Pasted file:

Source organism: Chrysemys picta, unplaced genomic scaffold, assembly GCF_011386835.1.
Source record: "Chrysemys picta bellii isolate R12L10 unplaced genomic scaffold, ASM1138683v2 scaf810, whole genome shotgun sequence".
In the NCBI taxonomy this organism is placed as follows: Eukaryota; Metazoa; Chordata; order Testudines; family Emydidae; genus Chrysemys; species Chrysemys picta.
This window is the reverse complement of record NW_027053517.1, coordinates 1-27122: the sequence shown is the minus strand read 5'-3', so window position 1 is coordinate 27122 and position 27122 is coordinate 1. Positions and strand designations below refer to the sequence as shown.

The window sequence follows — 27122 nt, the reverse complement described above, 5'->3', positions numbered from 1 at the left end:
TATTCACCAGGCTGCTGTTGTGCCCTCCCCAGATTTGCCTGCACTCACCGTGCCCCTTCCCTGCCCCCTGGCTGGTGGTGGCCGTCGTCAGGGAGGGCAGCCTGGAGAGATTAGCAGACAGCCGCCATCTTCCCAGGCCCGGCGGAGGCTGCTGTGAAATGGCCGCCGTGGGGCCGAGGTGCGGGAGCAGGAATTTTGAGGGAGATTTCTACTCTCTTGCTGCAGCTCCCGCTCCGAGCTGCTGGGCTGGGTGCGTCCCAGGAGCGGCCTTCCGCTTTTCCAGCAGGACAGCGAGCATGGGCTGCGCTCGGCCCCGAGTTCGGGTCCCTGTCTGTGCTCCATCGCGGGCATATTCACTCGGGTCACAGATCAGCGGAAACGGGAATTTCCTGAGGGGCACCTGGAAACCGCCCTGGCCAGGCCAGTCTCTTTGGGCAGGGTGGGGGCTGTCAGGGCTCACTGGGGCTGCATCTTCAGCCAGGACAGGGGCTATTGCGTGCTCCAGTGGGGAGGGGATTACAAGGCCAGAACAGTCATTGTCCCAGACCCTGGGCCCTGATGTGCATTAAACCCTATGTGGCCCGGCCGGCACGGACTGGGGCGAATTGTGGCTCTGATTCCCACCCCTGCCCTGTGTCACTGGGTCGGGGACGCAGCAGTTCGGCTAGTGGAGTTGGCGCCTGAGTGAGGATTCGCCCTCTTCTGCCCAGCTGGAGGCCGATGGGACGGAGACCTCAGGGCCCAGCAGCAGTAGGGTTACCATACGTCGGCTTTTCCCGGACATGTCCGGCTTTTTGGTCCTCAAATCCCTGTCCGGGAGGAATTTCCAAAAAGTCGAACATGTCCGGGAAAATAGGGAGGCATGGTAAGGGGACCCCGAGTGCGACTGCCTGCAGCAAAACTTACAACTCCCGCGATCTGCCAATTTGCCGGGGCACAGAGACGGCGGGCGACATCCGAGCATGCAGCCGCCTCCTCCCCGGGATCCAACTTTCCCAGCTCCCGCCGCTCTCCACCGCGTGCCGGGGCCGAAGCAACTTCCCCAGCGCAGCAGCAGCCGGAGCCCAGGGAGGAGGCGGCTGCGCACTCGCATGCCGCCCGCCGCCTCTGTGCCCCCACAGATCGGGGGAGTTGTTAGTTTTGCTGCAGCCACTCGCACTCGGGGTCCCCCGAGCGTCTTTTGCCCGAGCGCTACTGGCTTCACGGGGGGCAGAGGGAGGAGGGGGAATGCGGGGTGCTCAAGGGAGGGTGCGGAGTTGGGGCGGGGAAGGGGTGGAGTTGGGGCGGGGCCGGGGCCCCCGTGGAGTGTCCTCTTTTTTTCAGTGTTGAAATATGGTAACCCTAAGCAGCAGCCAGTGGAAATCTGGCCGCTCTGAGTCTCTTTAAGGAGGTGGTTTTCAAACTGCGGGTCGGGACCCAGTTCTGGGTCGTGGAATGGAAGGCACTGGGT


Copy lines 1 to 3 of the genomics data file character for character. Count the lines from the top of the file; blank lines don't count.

Source organism: Chrysemys picta, unplaced genomic scaffold, assembly GCF_011386835.1.
Source record: "Chrysemys picta bellii isolate R12L10 unplaced genomic scaffold, ASM1138683v2 scaf810, whole genome shotgun sequence".
In the NCBI taxonomy this organism is placed as follows: Eukaryota; Metazoa; Chordata; order Testudines; family Emydidae; genus Chrysemys; species Chrysemys picta.